Prose, in Urdu has trailed behind poetry for reasons which I need not go into here. Urdu's early modernizers such as Sayyid
Ahmad Khan, Muhammad Husain Azad, and Altaf Husain Hali were brilliant prose stylists. Following the development of Urdu
prose from the late nineteenth century onwards, unfolds a remarkable graph of highs and lows. Some genres. For instance, the
literary sketch (khakah), essay (inshaiyah), humour and satire (tanz-o mizah), autobiography
khudnavisht, and travel writing (safarnamah) blossomed, while critical prose was slow in developing. The
extraordinary success of the short story (afsana) in Urdu has marginalized the other prose genres. I felt that a
comprehensive anthology must include the relatively lesser known works. Despite strict adherence to my own criteria for
selection, I struggled to achieve a balance. The problem was how to balance the importance, significance, and historical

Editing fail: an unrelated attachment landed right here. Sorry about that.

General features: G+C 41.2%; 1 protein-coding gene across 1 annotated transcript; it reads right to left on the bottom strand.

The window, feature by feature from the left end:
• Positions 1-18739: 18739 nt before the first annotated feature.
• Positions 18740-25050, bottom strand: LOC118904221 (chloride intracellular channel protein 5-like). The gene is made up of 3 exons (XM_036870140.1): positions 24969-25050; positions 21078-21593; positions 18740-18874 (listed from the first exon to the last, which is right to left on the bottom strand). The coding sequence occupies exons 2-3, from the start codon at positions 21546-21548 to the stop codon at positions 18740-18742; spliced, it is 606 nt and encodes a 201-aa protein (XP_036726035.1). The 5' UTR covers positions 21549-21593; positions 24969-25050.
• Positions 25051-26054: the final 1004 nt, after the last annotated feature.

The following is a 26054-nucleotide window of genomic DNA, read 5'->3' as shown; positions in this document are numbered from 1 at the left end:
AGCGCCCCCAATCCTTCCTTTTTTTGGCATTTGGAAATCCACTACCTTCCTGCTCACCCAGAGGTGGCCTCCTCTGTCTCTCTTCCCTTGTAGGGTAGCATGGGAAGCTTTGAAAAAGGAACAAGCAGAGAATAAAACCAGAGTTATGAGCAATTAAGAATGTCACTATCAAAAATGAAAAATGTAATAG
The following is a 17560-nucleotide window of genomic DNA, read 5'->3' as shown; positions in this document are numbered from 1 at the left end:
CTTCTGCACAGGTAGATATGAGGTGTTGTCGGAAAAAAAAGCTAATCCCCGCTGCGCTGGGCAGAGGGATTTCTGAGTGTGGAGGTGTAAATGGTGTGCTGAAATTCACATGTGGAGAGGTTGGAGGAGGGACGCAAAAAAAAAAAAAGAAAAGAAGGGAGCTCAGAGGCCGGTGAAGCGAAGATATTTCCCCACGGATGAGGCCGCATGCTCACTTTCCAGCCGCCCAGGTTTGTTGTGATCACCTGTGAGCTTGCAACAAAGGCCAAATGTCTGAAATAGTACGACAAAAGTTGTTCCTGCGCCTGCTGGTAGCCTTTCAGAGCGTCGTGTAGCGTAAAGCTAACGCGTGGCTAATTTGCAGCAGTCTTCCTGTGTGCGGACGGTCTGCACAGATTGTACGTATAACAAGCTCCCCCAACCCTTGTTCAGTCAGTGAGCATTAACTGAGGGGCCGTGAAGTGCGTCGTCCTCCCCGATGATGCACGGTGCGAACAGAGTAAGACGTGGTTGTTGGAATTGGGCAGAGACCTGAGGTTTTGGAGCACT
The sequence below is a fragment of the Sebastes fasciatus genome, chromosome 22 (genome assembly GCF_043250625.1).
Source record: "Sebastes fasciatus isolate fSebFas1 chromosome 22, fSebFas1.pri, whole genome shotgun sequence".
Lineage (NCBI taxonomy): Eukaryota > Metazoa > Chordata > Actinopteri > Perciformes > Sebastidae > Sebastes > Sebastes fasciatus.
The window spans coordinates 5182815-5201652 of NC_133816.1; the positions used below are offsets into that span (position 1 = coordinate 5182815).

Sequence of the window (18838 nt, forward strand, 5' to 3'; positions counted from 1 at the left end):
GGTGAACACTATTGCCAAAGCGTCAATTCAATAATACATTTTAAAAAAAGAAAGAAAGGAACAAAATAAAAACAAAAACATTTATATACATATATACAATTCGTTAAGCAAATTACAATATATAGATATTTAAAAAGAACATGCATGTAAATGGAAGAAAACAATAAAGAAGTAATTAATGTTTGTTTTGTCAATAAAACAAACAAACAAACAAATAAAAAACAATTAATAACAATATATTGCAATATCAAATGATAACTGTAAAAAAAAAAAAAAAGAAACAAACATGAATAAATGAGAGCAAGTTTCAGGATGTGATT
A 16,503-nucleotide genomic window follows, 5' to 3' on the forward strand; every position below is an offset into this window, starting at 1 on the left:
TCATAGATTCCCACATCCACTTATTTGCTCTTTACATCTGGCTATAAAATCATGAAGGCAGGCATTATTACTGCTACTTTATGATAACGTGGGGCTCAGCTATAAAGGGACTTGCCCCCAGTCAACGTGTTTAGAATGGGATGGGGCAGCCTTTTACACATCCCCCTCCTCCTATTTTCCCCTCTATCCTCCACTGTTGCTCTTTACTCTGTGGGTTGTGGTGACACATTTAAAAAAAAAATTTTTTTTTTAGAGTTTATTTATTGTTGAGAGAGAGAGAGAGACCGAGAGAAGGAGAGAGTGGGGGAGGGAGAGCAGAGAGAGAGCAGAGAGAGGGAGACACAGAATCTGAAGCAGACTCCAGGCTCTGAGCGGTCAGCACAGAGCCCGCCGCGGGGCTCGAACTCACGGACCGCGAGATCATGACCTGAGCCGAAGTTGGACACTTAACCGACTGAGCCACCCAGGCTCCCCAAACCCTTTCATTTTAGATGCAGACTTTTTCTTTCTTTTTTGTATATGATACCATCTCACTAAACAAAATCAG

value of the selections.
My initial contract with OUP was for a four hundred-odd page book. However, it became impossible for me to stay
within the page limit and be satisfied with the question of balanced representation. Fortunately, OUP agreed to raise the
page limit and we ended up with two volumes instead of one. Anthologists, especially those dealing with contemporary
literature, cannot expect their exclusions and inclusions to satisfy all writers and readers. I have made the arbitrary
decision of representing each author only once. In the interest of fairness, I chose from the work of each author an example
which reveals something new about the literature, and also gives us a persuasive sense of the writer's work.